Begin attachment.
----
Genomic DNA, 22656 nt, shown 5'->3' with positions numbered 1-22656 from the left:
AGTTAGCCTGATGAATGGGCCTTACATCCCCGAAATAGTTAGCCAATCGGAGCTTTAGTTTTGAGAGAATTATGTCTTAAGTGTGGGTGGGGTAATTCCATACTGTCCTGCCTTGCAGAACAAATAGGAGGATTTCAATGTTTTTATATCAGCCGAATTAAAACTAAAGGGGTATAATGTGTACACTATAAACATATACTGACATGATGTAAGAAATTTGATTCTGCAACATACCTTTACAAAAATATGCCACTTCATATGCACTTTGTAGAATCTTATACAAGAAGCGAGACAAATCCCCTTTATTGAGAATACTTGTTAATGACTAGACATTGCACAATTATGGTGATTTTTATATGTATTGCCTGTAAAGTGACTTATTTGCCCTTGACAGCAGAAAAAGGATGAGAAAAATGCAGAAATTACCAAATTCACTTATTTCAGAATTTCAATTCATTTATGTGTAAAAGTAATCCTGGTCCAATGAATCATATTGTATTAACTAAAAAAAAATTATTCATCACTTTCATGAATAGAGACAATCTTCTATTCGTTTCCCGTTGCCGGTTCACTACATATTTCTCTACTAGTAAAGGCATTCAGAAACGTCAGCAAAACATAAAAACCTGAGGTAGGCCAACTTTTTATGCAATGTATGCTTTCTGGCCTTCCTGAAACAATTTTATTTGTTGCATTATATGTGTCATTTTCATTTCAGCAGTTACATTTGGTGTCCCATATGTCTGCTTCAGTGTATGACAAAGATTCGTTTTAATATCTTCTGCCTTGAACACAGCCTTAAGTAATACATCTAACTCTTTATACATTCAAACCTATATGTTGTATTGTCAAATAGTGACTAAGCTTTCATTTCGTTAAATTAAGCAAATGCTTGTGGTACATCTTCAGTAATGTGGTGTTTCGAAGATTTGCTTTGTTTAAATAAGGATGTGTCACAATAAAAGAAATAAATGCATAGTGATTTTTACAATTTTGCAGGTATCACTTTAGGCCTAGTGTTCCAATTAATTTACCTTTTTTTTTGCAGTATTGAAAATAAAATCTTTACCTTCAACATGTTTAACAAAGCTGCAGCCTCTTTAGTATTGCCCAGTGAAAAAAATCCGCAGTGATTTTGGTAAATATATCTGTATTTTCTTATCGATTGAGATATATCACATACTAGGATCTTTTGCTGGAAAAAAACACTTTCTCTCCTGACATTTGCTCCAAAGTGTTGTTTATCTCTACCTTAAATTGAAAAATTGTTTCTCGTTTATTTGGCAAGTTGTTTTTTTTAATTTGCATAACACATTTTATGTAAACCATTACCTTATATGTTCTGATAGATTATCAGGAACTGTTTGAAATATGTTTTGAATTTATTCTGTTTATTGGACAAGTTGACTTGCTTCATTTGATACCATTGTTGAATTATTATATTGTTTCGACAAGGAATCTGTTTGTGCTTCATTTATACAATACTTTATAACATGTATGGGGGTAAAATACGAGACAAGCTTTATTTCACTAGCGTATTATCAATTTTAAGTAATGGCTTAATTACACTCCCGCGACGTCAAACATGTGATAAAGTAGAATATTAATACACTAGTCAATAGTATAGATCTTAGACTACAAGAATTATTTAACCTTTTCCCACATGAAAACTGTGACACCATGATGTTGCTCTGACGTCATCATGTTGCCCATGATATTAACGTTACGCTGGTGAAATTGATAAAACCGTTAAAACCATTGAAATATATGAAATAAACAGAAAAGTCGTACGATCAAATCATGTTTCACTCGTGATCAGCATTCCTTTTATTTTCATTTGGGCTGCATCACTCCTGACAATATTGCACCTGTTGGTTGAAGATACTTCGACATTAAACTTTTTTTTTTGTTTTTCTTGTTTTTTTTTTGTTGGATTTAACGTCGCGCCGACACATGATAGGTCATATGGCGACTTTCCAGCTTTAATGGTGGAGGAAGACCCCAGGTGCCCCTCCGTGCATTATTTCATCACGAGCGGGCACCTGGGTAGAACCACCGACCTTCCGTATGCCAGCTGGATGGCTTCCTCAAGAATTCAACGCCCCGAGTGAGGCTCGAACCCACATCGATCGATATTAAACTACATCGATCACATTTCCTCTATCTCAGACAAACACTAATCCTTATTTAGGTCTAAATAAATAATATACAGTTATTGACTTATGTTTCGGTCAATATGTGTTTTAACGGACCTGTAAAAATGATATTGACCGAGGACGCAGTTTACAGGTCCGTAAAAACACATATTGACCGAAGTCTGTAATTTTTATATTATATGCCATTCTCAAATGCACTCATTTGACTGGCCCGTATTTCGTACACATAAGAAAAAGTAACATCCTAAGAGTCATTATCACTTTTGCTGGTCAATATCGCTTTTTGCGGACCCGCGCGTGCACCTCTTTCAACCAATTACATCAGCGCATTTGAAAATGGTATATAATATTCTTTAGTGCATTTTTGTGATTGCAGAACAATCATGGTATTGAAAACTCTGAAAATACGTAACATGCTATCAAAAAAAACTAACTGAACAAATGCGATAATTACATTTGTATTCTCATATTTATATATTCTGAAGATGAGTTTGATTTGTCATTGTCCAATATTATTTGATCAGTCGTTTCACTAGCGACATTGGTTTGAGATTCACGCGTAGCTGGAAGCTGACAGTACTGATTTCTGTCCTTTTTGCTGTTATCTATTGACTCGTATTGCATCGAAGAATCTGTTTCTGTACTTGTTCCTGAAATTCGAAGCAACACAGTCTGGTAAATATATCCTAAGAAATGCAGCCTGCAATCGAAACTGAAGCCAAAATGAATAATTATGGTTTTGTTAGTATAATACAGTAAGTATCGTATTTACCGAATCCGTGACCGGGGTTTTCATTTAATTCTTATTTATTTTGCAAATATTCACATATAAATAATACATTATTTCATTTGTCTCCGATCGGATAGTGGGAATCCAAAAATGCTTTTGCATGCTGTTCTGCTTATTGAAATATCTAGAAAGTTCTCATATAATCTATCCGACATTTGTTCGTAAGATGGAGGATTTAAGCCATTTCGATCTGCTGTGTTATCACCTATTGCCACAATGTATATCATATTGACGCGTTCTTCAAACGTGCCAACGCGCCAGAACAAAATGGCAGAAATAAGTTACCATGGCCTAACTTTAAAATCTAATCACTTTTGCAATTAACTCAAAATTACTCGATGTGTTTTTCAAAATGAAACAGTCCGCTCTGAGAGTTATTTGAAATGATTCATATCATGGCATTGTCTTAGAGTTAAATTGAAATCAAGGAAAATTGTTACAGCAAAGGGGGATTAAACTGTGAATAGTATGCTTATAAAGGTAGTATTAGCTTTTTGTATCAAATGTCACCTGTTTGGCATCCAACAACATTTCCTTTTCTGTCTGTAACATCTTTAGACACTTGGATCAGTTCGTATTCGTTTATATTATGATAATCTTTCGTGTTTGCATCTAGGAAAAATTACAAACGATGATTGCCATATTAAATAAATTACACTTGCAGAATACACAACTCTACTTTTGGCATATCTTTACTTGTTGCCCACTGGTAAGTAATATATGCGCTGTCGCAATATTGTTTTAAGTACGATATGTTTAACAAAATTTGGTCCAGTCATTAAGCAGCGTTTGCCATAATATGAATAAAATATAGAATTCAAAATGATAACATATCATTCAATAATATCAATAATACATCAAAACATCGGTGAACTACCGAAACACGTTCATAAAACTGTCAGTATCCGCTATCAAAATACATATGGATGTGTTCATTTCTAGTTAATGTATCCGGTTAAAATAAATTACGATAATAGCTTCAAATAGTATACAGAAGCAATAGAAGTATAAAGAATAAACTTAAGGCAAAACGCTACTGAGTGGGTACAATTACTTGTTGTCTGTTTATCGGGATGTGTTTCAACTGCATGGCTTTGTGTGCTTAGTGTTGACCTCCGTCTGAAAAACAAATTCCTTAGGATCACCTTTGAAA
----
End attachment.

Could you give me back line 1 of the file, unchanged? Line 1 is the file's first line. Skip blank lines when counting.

Genomic DNA, 22656 nt, shown 5'->3' with positions numbered 1-22656 from the left: